REPORTS OF war crimes began circulating within days of Israeli tanks rolling into the Palestinian refugee camp of Jenin in April this year. There were dozens of eyewitness accounts of people buried alive as their homes were bulldozed, and of women and children shot dead in the streets. The friends and families of the victims had to wait for four months until the UN produced a report on events in Jenin. The report has serious weaknesses.
It became known as the 'Google Report', after the internet search engine. The Israeli government blocked the UN team from carrying out their own investigations, so they had to rely on reports available on the internet. The UN report was also carefully written so as not to cause offence to the Israeli government or its allies in the White House. Israeli officials have seized on the fact that the report does not say Palestinians were massacred in Jenin.
UN officials admit they deliberately did not use the word 'massacre' in the report, claiming it is 'too emotionally charged'.
It was a political decision. UN officials were happy to describe as a massacre the killing of 45 Albanians by Serb forces in the village of Racak in February 1999.
The US and NATO seized on that in their build-up to war against Serbia. But despite this manipulation the UN team has revealed evidence of atrocities committed by the Israeli army against Palestinian civilians. It found that during the Israeli incursions into Palestinian territories between 1 March and 7 May this year:
Some 497 Palestinians were killed and 1,477 were injured, much higher than previous official estimates.
Around 17,000 Palestinians were left homeless when their houses were blown up or bulldozed by Israeli forces.
As many as 630,000 Palestinians faced food shortages as food was cut off.
Up to $361 million worth of damage was done to Palestinian infrastructure.
Some 50 schools were damaged or destroyed during the Israeli incursions, including 15 turned into detention centres to hold the thousands arrested, and 11 that were vandalised.
Curfews were imposed on around one million Palestinians, including 220,000 for longer than a week. The army systematically used Palestinian civilians as human shields. In relation to the Jenin camp, the UN team noted that out of a population of 14,000 some 47 percent were either children or elderly.
The report highlights how, during the Israeli occupation from 3 to 18 April, the Israeli army prevented medical teams from reaching the injured, 'endangering many lives'. It refers to the case of Fadwana Jamma.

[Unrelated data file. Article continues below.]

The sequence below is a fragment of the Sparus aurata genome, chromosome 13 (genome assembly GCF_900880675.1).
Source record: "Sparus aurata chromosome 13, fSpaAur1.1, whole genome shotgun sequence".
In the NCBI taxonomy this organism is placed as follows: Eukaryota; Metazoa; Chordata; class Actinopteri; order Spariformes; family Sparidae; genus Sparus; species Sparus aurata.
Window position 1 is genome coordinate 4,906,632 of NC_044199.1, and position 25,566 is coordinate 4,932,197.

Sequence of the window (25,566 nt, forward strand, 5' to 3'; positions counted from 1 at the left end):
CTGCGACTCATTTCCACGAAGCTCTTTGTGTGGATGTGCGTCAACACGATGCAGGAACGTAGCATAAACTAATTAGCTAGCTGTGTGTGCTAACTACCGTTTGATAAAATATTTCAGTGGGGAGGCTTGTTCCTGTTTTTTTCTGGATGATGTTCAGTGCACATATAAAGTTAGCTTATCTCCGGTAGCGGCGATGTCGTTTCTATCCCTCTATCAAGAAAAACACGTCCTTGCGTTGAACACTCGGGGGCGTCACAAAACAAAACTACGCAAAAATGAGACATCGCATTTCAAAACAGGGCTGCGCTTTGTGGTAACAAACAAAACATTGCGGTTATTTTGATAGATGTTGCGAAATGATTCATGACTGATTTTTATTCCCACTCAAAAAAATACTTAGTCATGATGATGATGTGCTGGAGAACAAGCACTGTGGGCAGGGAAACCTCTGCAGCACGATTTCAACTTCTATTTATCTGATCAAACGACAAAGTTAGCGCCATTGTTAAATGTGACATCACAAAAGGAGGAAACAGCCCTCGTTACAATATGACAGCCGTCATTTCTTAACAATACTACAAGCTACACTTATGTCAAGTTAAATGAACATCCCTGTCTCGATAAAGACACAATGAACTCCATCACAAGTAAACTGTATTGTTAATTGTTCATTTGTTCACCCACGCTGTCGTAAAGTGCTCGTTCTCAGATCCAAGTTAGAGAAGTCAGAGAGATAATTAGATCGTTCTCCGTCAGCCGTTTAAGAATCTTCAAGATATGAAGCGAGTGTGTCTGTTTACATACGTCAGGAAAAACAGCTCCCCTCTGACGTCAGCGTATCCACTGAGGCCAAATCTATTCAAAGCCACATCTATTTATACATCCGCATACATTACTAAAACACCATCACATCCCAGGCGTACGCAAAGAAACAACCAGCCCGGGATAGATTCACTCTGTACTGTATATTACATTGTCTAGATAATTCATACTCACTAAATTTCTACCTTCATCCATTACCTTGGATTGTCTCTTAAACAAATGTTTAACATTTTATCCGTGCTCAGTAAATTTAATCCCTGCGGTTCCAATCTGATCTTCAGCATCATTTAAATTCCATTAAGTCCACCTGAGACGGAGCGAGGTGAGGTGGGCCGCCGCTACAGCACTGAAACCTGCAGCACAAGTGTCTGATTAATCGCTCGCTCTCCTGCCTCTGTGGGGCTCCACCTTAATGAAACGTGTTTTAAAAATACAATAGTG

She was a nurse in full uniform who was shot dead as she tended a wounded man. The findings give only a very limited picture of the atrocities committed by the Israeli forces. The UN first promised to investigate reports of Israeli war crimes thoroughly. But when the Israeli government refused to allow the UN investigators to 'go in' they meekly accepted the decision.
Not only were the team prevented from making their own investigations in Jenin, they also refused to speak to other groups that did. The independent Human Rights Watch organisation visited the camp just after the army pulled out. They found evidence of Israeli war crimes. But the UN team did not talk to them.
Instead they relied on Israeli government statements as much as they relied on what human rights activists and journalists witnessed. So the report repeats the Israeli government's claims that the army 'clearly took all measures not to hurt civilian life'. Then it notes that some eyewitnesses 'assert that soldiers did not take all possible measures to avoid hurting civilians'.
The report holds the Israeli army, with its huge firepower, and Palestinian militants who resisted them equally responsible for the deaths of civilians. This attempt to maintain a neutral position flies in face of the facts. So the report does not mention cases carefully documented at the time.
These include the case of 14 year old Faris Zeben, who was shot dead when he went shopping during a lifting of the curfew. Nor does it mention the case of Afaf Desuqi, who was blown apart by Israeli soldiers as she hurried to open her door to them.
And it does not refer to Kemal Zughayer, shot dead as he tried to escape from Israeli soldiers in his wheelchair. The UN was trying not to anger the Israeli government by telling the whole truth about Jenin.
But as the Guardian commented, 'The destruction wrought in Jenin looked and smelled like a crime. On the basis of the UN's findings, it still does.'